The Institutional Production of Territory: State Expansion in a “Nationalist” Age I

Type: Virtual Paper
Theme:
Sponsor Groups:
Organizers: Shaina Potts, Julie Klinger
Chairs: Shaina Potts

Call for Submissions

Amidst the proliferation of nationalist discourses making simplistic claims about state sovereignty, in practice, state spatiality is increasingly trans-national, subterranean, aquatic, non-contiguous and/or extraterrestrial. Building on our previous work on financialization and frontiers, in this session we refocus our gaze on the state to engage its violent and virulent resurgence as an imperial actor in contemporary times. We are particularly interested in the flexible institutional forms through which states, in collusion with “non-state” entities, broadly defined, produce state territorialities within and beyond official political borders.

By focusing on territoriality, we foreground practices of material expansion, land use change, and state building. We envision this, however, in an open way that includes not only explicit physical expansion, but also how institutional, legal, financial and discursive practices underwrite claims to resources of all kinds. We therefore encourage conceptual as well as empirical works-in-progress.

We invite papers investigating the concrete practices through which states produce territory within, beyond, and across national scales. We are interested in asking: what are the specific institutional mechanisms through which powerful actors produce claims to control over space and resources? How do liberal discourses, e.g. about law, economy and politics, shape the production of state space? What are the selective practices of rule-making, rule-breaking, and interpretation used to legitimate claims to territory? What are the roles of institutions, experts and technopolitical discourses in advancing expansionary territorial agendas in a nominally post-imperialist age? And how does attending to such concrete mechanisms help us disaggregate the state, even as we keep state power at the center of our analysis? Throughout, we are interested in probing the distinct logics at work in diverse territorializing processes, from privatization, to national security, to accumulation, to sovereignty.

Possible topics include but are not limited to:
• Flexible institutional forms through which territorial claims are created and contested
• Legal, discursive and other mechanisms through which states exercise claims over non-terrestrial spaces and their natural resources, such as the ocean floor, the atmosphere, and outer space
• Relationships between geographies of finance, empire, scientific knowledge production, and environment
• Tensions between global commons—their production, destruction, defense, and expansion—and claims to national sovereignty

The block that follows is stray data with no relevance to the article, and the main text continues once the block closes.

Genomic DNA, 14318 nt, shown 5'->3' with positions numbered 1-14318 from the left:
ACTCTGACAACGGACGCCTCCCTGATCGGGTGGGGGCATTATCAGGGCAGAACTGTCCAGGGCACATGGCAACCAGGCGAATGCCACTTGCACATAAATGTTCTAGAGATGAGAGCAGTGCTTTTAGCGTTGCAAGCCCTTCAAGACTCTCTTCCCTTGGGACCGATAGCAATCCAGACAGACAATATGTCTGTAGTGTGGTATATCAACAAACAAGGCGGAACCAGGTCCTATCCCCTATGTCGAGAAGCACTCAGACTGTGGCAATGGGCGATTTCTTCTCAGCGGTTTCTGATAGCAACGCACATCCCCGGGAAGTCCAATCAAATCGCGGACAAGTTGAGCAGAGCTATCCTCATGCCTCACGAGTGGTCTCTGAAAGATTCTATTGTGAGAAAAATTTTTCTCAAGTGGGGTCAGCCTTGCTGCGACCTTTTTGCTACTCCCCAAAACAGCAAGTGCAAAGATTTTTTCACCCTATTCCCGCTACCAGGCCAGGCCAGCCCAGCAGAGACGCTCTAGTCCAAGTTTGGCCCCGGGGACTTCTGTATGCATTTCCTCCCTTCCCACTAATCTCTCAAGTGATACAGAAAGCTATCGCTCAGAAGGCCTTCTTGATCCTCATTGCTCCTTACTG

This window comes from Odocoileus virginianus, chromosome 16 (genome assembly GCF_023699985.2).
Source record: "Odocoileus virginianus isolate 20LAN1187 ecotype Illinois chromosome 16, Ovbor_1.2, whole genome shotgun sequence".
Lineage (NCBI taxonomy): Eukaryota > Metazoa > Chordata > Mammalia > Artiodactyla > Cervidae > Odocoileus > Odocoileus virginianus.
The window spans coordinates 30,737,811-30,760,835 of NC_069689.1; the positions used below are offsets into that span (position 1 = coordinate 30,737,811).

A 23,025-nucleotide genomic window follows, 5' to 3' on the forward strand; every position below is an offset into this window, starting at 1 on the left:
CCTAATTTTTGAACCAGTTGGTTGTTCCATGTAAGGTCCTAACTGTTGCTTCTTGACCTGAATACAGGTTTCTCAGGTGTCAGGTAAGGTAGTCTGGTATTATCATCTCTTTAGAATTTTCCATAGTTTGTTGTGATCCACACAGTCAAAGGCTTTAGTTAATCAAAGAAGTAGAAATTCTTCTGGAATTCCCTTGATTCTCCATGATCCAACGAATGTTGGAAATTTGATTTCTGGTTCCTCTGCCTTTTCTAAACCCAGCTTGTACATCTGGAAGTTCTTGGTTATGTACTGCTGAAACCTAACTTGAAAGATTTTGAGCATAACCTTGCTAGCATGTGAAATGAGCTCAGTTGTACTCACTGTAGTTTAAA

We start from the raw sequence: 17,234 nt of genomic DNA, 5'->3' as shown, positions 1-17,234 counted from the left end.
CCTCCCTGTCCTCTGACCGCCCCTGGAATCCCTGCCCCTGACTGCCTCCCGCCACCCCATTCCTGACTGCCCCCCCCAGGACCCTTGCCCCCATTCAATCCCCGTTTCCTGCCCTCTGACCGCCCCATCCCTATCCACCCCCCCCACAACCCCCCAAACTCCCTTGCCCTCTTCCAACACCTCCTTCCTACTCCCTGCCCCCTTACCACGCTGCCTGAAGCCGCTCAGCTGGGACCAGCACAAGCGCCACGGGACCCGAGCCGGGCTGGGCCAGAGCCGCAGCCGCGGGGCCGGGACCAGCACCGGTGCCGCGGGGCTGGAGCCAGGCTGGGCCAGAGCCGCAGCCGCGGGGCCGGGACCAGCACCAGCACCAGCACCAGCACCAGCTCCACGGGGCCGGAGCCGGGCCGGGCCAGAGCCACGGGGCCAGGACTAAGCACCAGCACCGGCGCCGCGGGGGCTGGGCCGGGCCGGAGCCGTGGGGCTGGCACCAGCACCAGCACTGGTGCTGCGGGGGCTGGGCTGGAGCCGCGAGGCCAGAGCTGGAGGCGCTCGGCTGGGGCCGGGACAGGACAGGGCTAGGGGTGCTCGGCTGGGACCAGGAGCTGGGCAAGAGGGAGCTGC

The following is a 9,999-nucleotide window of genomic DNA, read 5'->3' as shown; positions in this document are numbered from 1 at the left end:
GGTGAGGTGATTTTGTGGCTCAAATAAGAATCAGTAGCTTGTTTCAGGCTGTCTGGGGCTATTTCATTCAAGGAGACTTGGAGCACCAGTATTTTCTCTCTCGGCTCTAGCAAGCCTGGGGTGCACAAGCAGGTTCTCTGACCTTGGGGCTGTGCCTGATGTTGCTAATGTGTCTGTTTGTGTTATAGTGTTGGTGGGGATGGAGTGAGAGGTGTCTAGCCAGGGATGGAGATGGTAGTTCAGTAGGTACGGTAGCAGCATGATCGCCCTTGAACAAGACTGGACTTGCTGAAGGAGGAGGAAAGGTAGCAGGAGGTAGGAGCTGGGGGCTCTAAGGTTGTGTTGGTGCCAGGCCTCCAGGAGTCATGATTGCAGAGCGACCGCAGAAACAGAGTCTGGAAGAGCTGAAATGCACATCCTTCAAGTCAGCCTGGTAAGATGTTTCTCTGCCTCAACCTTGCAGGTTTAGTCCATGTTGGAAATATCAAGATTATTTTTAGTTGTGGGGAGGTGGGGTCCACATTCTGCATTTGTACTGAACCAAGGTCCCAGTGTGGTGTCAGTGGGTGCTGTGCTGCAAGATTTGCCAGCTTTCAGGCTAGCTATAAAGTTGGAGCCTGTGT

• Strategies for survival & emancipation, or expulsion & accumulation in the context of ongoing climate catastrophe

Please send abstracts (or a rough outline of ideas) to klinger@udel.edu and spotts@geog.ucla.edu by October 15.


Description

Amidst the proliferation of nationalist discourses making simplistic claims about state sovereignty, in practice, state spatiality is increasingly trans-national, subterranean, aquatic, non-contiguous and/or extraterrestrial. Building on our previous work on financialization and frontiers, in this session we refocus our gaze on the state to engage its violent and virulent resurgence as an imperial actor in contemporary times. We are particularly interested in the flexible institutional forms through which states, in collusion with “non-state” entities, broadly defined, produce state territorialities within and beyond official political borders.

By focusing on territoriality, we foreground practices of material expansion, land use change, and state building. We envision this, however, in an open way that includes not only explicit physical expansion, but also how institutional, legal, financial and discursive practices underwrite claims to resources of all kinds. What are the specific institutional mechanisms through which powerful actors produce claims to control over space and resources? How do liberal discourses, e.g. about law, economy and politics, shape the production of state space? What are the selective practices of rule-making, rule-breaking, and interpretation used to legitimate claims to territory? What are the roles of institutions, experts and technopolitical discourses in advancing expansionary territorial agendas in a nominally post-imperialist age? And how does attending to such concrete mechanisms help us disaggregate the state, even as we keep state power at the center of our analysis? Throughout, we are interested in probing the distinct logics at work in diverse territorializing processes, from privatization, to national security, to accumulation, to sovereignty.


Agenda

Type Details Minutes Start Time
Presenter Mikael Omstedt*, University of British Columbia, Articulating American Capitalism: Money, Uneven Development, and the Making of a Macroeconomy 15 12:00 AM
Presenter Emily C Melvin*, University of Southern Mississippi, Leslie Acton, University of Southern Mississippi, Lisa M Campbell, Duke University, (Un)claiming rights, resources, and ocean spaces: Marine genetic resources and area-based management tools in high seas governance negotiations 15 12:00 AM
Presenter Xuan Wang*, Renmin University of China, Yimin Zhao, Renmin University of China, The production of extended local territory: A topological investigation of scalar dynamics in the Pearl River Delta 15 12:00 AM

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